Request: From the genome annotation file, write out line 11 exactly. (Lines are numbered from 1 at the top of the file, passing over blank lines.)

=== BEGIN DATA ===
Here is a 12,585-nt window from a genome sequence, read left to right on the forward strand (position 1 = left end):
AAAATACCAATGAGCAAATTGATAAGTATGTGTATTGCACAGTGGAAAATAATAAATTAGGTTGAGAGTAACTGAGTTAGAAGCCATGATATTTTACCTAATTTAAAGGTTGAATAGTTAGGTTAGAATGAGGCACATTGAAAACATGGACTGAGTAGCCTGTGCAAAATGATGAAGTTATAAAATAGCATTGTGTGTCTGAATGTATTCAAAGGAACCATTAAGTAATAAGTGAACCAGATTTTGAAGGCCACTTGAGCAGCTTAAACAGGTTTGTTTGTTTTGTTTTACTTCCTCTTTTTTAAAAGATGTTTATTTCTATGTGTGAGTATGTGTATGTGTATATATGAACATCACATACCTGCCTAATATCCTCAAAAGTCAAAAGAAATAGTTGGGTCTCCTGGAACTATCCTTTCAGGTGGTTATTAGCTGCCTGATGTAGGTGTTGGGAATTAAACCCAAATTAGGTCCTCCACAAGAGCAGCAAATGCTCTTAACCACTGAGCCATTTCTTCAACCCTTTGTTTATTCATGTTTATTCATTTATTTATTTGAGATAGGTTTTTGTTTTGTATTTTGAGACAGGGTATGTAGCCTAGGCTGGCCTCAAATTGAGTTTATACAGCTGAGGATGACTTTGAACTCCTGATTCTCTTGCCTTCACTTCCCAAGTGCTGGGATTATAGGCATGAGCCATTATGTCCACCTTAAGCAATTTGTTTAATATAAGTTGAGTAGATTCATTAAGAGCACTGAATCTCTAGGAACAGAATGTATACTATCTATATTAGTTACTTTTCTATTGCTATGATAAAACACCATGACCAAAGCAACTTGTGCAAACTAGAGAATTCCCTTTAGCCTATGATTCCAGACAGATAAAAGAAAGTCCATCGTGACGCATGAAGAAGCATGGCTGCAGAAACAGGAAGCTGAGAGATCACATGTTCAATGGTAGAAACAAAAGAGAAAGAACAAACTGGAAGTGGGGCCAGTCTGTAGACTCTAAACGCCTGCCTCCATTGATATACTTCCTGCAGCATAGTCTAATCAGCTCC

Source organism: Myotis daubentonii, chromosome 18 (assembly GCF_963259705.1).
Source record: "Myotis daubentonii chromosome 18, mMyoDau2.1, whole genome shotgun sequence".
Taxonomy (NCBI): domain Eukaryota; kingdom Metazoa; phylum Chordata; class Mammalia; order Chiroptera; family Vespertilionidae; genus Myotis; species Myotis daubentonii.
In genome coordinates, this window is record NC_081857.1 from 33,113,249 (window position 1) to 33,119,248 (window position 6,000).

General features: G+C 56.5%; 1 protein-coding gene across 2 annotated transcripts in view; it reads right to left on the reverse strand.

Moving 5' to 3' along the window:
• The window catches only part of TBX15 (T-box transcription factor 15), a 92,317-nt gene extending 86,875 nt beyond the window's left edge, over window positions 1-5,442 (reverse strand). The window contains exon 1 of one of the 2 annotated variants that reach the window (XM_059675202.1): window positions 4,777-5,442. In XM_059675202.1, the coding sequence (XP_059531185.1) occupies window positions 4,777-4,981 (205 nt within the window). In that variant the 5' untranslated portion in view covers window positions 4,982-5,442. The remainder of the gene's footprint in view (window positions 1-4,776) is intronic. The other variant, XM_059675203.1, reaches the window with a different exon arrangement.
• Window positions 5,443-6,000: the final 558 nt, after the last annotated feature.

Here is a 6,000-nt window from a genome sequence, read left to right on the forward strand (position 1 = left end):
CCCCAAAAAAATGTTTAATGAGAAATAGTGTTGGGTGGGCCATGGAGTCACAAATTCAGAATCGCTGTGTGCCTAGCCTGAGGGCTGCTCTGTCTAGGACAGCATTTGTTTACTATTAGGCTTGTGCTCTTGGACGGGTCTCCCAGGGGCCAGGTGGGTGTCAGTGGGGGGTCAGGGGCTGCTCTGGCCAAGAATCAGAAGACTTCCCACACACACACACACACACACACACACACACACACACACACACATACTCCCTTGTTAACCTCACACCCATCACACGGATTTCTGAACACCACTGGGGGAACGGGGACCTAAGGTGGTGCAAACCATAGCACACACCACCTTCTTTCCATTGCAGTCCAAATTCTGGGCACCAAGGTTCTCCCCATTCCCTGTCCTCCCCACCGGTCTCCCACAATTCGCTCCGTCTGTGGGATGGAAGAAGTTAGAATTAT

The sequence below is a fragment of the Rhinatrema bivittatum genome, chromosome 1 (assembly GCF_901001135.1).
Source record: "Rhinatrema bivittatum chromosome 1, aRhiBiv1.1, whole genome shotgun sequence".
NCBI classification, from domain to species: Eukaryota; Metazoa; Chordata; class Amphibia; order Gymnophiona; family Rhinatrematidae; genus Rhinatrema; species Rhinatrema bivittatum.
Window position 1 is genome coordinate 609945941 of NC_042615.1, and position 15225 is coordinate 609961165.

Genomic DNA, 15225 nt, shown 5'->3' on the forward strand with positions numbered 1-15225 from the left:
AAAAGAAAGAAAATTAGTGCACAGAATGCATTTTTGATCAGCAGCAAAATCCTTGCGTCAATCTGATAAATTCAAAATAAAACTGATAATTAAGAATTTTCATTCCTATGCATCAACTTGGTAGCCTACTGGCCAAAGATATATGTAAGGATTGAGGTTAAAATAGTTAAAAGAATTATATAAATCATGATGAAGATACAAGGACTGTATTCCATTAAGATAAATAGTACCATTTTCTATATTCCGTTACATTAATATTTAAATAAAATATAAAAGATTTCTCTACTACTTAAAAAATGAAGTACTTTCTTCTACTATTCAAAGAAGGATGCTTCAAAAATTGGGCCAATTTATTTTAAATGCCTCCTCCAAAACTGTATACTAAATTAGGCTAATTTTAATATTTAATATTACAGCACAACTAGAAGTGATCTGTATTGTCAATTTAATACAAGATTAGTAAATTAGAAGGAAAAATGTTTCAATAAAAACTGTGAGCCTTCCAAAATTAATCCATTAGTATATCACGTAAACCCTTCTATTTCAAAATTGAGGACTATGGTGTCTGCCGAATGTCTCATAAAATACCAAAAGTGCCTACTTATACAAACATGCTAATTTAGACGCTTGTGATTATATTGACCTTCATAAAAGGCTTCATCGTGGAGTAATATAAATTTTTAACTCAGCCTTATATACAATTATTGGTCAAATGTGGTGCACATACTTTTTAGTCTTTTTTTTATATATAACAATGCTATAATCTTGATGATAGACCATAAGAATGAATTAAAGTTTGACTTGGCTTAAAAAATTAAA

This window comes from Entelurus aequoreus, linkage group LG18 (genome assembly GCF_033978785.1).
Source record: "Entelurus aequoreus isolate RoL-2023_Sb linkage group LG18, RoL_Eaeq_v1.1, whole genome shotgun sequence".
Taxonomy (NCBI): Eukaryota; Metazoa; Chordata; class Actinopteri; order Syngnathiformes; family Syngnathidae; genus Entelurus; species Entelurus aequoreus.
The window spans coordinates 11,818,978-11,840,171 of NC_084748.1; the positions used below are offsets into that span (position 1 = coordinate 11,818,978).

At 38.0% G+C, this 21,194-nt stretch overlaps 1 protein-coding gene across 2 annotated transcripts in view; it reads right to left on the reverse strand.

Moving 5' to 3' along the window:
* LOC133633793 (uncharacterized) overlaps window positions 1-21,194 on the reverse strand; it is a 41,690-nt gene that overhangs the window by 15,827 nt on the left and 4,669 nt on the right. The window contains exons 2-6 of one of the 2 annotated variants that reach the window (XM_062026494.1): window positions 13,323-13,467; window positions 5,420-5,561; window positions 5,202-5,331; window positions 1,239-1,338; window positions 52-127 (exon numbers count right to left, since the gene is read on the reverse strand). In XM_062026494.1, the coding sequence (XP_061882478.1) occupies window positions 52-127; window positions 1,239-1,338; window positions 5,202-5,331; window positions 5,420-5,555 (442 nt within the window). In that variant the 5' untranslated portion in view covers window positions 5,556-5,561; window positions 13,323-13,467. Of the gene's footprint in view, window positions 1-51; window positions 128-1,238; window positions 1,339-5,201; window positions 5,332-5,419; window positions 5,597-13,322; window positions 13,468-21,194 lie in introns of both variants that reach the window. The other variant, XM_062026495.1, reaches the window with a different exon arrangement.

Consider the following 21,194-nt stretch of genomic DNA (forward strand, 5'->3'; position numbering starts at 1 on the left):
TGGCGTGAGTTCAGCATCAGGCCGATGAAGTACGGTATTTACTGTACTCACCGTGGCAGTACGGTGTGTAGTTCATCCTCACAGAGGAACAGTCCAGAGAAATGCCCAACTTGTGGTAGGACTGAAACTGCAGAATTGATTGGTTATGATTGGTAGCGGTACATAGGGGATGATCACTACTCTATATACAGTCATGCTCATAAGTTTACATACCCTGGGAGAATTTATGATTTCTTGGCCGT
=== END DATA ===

Here is a 6,000-nt window from a genome sequence, read left to right on the forward strand (position 1 = left end):